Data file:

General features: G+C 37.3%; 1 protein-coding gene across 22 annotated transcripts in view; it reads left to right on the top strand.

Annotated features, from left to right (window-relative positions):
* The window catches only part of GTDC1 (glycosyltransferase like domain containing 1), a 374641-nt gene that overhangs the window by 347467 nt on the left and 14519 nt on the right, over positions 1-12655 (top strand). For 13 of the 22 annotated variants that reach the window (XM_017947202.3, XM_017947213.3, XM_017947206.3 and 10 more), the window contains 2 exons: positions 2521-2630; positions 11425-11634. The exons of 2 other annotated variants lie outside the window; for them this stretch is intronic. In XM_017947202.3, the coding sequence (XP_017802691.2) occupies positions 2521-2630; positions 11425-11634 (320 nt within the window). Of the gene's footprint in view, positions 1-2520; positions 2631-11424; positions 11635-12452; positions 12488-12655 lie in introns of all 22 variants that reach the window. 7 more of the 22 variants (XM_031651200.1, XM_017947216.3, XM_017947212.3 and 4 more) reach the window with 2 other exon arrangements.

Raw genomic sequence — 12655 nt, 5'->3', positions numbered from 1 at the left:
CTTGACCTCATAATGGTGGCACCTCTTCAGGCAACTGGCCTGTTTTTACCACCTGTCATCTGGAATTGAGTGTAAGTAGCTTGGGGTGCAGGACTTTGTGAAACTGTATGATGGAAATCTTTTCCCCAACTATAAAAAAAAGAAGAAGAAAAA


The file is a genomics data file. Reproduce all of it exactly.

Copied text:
General features: G+C 37.3%; 1 protein-coding gene across 22 annotated transcripts in view; it reads left to right on the top strand.

Annotated features, from left to right (window-relative positions):
* The window catches only part of GTDC1 (glycosyltransferase like domain containing 1), a 374641-nt gene that overhangs the window by 347467 nt on the left and 14519 nt on the right, over positions 1-12655 (top strand). For 13 of the 22 annotated variants that reach the window (XM_017947202.3, XM_017947213.3, XM_017947206.3 and 10 more), the window contains 2 exons: positions 2521-2630; positions 11425-11634. The exons of 2 other annotated variants lie outside the window; for them this stretch is intronic. In XM_017947202.3, the coding sequence (XP_017802691.2) occupies positions 2521-2630; positions 11425-11634 (320 nt within the window). Of the gene's footprint in view, positions 1-2520; positions 2631-11424; positions 11635-12452; positions 12488-12655 lie in introns of all 22 variants that reach the window. 7 more of the 22 variants (XM_031651200.1, XM_017947216.3, XM_017947212.3 and 4 more) reach the window with 2 other exon arrangements.

Raw genomic sequence — 12655 nt, 5'->3', positions numbered from 1 at the left:
CTTGACCTCATAATGGTGGCACCTCTTCAGGCAACTGGCCTGTTTTTACCACCTGTCATCTGGAATTGAGTGTAAGTAGCTTGGGGTGCAGGACTTTGTGAAACTGTATGATGGAAATCTTTTCCCCAACTATAAAAAAAAGAAGAAGAAAAA